Search form

Why Libraries Matter, Even When They’re Closed

Tuesday, April 21, 2020

April 19-26 is National Library Week, so what better time to write a love letter to libraries.

I miss going to the library.  Since that’s where I work, of course I was used to going there every day (which is slightly more often than I did before I was a librarian, but not by a whole lot).  I love to see all those rows of books full of information and imagination, and seeing people of all ages discovering new things to read, and talking book-shop with book groups and other librarians.

All that came to a screeching halt not too long ago (remember that?).  We moved our work and our play and our socializing inside and online, and we’ve been hunkered down and staying safe until we gradually begin resuming our lives again.

One thing which has been reassuring through all of this, though, is that libraries have remained a vital part of our communities, even while they are closed to visitors.  Even from a distance, libraries have filled important roles in our community.

 

Library as Friend

As we have stayed home and stayed safe, our libraries have provided us with myriad opportunities to enrich our circumscribed lives.  We have heard about online programming: stories read by favorite authors, illustrators, celebrities, and pop culture figures (try storylineonline.net, @savewithstories on Instagram, or #OperationStoryTime on Facebook, Instagram and YouTube; Michelle Obama will be livestreaming storytime every Monday at noon on the PBS Kids Facebook page and YouTube channel, as well as Penguin Random House’s Facebook page until May 11).  Follow your local public library on Facebook, Instagram, and other social media platforms to stay connected with your library friends and up-to-date on programs, resources and important information.

Being able to “go” to the library and check out materials, even if it is from the living room sofa, is a welcome-ly normal routine that everyone--kids and adults alike--can enjoy.  And a little reading-escapism is just what all of us need right about now!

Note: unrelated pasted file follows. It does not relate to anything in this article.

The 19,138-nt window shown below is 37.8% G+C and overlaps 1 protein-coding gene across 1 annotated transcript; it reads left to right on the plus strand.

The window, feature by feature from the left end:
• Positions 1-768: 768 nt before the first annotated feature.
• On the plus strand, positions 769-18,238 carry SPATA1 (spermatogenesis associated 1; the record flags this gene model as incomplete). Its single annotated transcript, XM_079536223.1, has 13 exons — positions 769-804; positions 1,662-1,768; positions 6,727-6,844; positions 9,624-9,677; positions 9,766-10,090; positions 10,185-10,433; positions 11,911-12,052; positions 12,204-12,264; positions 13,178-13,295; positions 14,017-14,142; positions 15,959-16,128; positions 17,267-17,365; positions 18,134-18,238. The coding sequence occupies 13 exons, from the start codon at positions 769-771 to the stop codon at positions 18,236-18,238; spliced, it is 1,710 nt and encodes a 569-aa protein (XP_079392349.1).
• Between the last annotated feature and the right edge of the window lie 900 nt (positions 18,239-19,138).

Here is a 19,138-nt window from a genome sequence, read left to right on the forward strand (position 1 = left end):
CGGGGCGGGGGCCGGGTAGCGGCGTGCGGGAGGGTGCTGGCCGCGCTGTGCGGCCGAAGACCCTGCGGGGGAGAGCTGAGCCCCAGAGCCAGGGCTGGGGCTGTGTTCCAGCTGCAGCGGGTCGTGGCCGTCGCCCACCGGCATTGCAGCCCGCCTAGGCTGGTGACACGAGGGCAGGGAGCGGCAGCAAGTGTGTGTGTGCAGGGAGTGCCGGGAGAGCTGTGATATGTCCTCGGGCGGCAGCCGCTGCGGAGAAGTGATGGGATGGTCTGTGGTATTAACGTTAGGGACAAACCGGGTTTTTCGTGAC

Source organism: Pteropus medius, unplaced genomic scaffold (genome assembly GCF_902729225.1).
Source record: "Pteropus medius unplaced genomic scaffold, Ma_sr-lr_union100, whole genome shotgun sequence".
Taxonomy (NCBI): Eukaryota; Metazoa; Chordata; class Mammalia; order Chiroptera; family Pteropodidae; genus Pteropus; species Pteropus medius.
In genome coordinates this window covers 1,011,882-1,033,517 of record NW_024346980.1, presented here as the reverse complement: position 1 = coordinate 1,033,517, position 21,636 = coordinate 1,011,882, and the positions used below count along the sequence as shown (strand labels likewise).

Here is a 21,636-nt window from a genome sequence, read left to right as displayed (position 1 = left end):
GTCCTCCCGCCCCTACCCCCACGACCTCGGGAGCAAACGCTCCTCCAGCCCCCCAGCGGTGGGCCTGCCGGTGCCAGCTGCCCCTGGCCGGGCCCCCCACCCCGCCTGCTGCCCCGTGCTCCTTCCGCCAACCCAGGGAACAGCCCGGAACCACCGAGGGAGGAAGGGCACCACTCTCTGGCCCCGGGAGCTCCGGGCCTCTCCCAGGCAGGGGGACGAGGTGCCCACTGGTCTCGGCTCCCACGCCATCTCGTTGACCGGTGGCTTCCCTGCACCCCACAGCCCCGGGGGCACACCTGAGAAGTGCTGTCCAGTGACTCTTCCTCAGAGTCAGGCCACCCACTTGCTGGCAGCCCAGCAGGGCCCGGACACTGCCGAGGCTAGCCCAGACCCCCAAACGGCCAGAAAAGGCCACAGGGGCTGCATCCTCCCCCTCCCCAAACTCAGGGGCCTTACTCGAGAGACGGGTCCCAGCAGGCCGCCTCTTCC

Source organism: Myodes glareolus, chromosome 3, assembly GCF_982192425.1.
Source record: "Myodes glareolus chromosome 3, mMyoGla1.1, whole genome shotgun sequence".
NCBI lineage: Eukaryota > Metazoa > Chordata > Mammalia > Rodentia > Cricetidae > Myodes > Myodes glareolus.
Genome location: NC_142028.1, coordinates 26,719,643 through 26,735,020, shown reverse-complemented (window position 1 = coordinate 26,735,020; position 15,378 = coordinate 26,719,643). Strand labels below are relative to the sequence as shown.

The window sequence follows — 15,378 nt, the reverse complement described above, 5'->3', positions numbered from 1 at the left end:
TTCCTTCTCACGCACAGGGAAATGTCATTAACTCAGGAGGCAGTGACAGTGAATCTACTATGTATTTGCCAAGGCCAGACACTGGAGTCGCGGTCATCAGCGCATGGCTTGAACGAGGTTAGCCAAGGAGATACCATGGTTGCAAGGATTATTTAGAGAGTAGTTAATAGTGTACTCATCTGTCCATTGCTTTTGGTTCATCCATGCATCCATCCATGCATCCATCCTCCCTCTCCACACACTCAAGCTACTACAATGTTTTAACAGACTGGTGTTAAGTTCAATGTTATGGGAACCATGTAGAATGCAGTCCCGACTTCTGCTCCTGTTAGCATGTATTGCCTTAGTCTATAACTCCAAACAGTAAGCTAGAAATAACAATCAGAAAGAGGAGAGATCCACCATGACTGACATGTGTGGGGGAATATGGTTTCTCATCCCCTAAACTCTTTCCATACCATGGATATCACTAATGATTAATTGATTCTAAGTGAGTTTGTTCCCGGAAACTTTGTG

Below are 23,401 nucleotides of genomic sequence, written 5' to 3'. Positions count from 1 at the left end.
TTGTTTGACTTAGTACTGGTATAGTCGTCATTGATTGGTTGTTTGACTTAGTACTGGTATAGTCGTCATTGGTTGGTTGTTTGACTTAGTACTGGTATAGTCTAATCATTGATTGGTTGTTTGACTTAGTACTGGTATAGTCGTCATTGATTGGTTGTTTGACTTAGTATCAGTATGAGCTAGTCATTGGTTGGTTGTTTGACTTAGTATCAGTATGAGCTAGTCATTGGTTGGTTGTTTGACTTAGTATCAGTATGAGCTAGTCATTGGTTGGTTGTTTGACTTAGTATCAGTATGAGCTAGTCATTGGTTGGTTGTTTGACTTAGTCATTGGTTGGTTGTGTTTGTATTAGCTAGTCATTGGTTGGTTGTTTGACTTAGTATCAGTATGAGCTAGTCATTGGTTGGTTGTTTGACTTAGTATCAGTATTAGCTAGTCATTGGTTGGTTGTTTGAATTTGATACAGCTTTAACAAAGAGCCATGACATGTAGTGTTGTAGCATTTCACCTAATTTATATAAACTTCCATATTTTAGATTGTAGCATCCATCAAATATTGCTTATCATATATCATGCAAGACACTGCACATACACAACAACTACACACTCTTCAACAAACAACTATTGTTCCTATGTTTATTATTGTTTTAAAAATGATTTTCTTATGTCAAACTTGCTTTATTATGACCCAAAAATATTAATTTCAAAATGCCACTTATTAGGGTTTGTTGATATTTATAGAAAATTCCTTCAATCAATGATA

Library as Teacher

Need research materials for a paper?  Check.  Need math tutoring?  Check.  Need Tech help”  Check.  Need information on how to apply for small-business or employment help?  Check-Check.

Whether you are schooling from home, working from home, or looking for important community resources, your library (online) is the place to go for information.  Physical libraries have long been the place to go for information and assistance--from figuring out how to do home repairs to how to write a resume, to writing a research paper or searching genealogical records.  Many of these resources are available online as well, through the many resources provided by our school and public libraries, and state and local libraries are offering expanded free access to important resources right now, so check your library websites and social media platforms regularly for updates.

 

Library as Reliable-Information Guide

Librarians are trained information-seekers.  And one of our key roles is not holding onto and dispensing information (gatekeepers), but teaching anyone who wants to know how to find, evaluate, and share reliable information; provide support for learning in any context; and provide vetted, accurate sources of information.  Many libraries are even maintaining free internet access in their parking lots for those who need safe access from their cars.  Professional librarians take a kind of oath to provide factual, multi-faceted information and resources on any subject their patrons need or want to research.  They pride themselves on teaching their patrons how to find and use reliable, factual information from a variety of perspectives.  Reference librarians are available online to answer questions and suggest resources 24/7.

 

Whether we are walking through their doors or logging in online, libraries continue to be the places we can all count on for information, entertainment, and a community of people who care.